Marketing Team

From Sugar Labs
Revision as of 20:50, 23 June 2016 by Davelab6 (talk | contribs) (add walter's vision)
Jump to navigation Jump to search

Team Home   ·   Join   ·   Contacts   ·   Resources   ·   FAQ   ·   Roadmap   ·   To Do   ·   Meetings

The Sugar Labs Marketing Team exists to spread the good word about Sugar. Sugar provides a simple yet powerful means of engaging young children in the world of learning that is opened up by computing and the Internet. It is the job of the Sugar Labs Marketing Team to promote the benefits of Sugar as widely as possible, and to recruit volunteers to help improve the Sugar experience.

The mission of the Marketing team is to articulate the benefits of Sugar (simplify), to promote these benefits as widely as possible (amplify), and to recruit volunteers to improve the Sugar experience.

Please see our Marketing Team mailing list and its archive.


Sean Daly acted as Marketing Team Coordinator 2008-2016, and when he stepped down on June 23 2016 he offered the following overview:

The 2009 marketing strategy we implemented, based on Sugar on a Stick, was very successful for a time during the netbook boom, but today's environment is very different with tablets, iOS/Android, etc. I had suggested two other ideas since then to the community to facilitate Sugar for teachers: prebuilt VMs for VirtualBox, and preloaded bootable SD cards and branded cases for Raspberry Pi. Since then, Lionel has developed Sugarizer, which in my view deserves serious consideration for marketing initiatives targeting teachers. Dave's efforts to identify a reference platform are also useful.

Samuel suggested a SWOT analysis today - it's an excellent suggestion, the last one we did is now way out of date. Work with Samuel and Dave and Samson on that, it will be helpful even for project recruitment which is their focus. A competitive landscape survey will be complementary to the SWOT. When the community reaches consensus on the project's vision, work on marketing objectives (as opposed to project objectives) can be done. This usually involves a calendar with what actions are planned. If budget is available, you will want metrics - ways to measure spend effectiveness.

Brand values: this is about how Sugar is different from anything else. We always emphasized low-floor, no ceiling; support for minority languages which for-profit companies ignore; the pedagogical pedigree; View Source; collaboration; the Journal.

There is also the PR aspect - targeting journalists, bloggers, and influencers. Communiqués are important for allowing a site visitor to get an idea of the project's direction in just a few minutes. Historically, we put PR on newswires. But these days, social media is very effective. Here's a tip for news coverage: if an initiative will influence large-buyer decisions (education ministries), or represents a real innovation (value proposition for less than what people usually pay), there could be press interest.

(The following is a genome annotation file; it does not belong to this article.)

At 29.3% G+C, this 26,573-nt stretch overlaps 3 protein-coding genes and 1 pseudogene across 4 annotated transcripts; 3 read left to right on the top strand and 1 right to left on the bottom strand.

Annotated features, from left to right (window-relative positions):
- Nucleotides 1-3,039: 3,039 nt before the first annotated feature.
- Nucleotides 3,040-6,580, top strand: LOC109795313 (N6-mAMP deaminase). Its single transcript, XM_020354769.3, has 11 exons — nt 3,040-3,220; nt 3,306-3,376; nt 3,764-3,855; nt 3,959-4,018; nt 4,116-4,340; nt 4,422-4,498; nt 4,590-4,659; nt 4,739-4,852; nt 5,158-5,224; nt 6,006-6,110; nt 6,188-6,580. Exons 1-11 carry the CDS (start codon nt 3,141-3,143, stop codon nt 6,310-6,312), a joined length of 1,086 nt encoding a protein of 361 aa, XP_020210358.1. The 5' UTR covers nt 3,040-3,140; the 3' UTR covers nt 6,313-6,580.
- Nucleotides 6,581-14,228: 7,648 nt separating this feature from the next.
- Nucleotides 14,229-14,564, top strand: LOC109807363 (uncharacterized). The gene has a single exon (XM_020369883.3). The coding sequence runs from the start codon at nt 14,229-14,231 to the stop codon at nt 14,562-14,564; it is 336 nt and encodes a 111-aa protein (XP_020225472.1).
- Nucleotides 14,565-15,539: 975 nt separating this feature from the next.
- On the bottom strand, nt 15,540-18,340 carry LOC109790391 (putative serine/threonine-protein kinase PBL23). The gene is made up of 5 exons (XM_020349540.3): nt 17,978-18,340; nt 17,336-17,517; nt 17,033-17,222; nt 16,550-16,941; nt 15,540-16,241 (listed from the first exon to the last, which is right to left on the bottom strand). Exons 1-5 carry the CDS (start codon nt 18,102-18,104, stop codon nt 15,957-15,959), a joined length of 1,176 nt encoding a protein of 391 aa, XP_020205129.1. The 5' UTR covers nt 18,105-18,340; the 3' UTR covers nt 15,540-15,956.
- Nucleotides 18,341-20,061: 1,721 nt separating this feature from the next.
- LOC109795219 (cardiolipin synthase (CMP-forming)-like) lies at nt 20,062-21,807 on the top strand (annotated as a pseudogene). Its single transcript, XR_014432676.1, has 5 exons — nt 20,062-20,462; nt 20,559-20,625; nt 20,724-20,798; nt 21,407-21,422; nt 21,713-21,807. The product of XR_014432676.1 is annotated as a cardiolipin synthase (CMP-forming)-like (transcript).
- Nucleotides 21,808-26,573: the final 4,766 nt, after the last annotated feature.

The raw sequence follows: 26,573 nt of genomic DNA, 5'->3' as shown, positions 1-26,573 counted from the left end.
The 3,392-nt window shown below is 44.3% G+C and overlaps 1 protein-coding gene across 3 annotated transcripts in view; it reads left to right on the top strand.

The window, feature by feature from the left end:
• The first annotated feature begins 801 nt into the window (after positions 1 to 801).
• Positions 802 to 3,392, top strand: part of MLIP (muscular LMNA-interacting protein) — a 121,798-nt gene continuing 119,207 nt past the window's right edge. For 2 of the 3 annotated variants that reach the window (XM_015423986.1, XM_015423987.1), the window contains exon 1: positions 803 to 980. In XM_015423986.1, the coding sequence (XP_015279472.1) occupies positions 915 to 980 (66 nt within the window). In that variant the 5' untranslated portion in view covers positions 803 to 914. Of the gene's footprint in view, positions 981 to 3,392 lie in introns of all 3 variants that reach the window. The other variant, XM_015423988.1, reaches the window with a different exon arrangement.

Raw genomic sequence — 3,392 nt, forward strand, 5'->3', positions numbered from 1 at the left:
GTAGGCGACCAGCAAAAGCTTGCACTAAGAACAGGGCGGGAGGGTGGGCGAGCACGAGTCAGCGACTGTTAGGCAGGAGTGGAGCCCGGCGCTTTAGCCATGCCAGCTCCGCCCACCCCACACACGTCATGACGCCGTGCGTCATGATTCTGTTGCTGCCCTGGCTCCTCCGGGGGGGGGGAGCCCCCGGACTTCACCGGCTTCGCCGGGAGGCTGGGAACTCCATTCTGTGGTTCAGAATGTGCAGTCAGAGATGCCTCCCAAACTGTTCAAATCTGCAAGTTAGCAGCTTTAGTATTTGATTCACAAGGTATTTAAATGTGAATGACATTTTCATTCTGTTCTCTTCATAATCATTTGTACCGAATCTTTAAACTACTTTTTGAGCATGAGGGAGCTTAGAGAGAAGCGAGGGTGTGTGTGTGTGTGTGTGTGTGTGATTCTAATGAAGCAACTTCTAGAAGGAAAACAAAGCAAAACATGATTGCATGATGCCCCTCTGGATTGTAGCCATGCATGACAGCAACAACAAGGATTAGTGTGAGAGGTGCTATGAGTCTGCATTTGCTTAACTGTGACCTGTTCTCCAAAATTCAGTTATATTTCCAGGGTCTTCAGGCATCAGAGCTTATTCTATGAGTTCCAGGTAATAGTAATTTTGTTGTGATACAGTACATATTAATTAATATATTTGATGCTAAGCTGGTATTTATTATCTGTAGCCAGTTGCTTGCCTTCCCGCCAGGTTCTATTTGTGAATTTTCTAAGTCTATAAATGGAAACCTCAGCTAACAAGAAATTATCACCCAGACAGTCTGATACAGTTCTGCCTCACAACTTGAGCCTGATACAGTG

The ongoing challenge is overcoming negative image perceptions of OLPC - that the $100 unit price didn't happen, that the project was somehow influenced by Microsoft, even that the project still exists. There is also an identified issue that our slick logo encourages a perception that we are a for-profit startup, not a nonprofit volunteer org. this is why we said "Nonprofit" in many of our PR communiqué titles.

Walter Bender offered this view for future marketing efforts:

What I would like from marketing is some mechanism for highlighting the powerful ideas in Sugar that seem to be lacking in most other systems so that even if a school decides to go with a different product/project, they put pressure on that project to provide tools, not apps, collaboration, transparency, self reflection and group critique, and responsibility on the shoulders of students and teachers to shape their own world.


Deliverables and/or initiatives actively being worked on (with goals and deadlines).

Google Non Profits AdWords

SL is obtaining $10,000 per month AdWords credit that Google offers to nonprofits and will use to run adwords campaigns by these members:

  • Dave Crossland
  • Sean Daly
  • Samson Goddy
  • Walter Bender

The marketing strategy will be to seek new members. Three kinds of members will be sought: (1) software developers, to write python and javascript programs (2) translators, to localize the programs, and (3) technical authors, to increase adoption by specific audiences - parents and schools.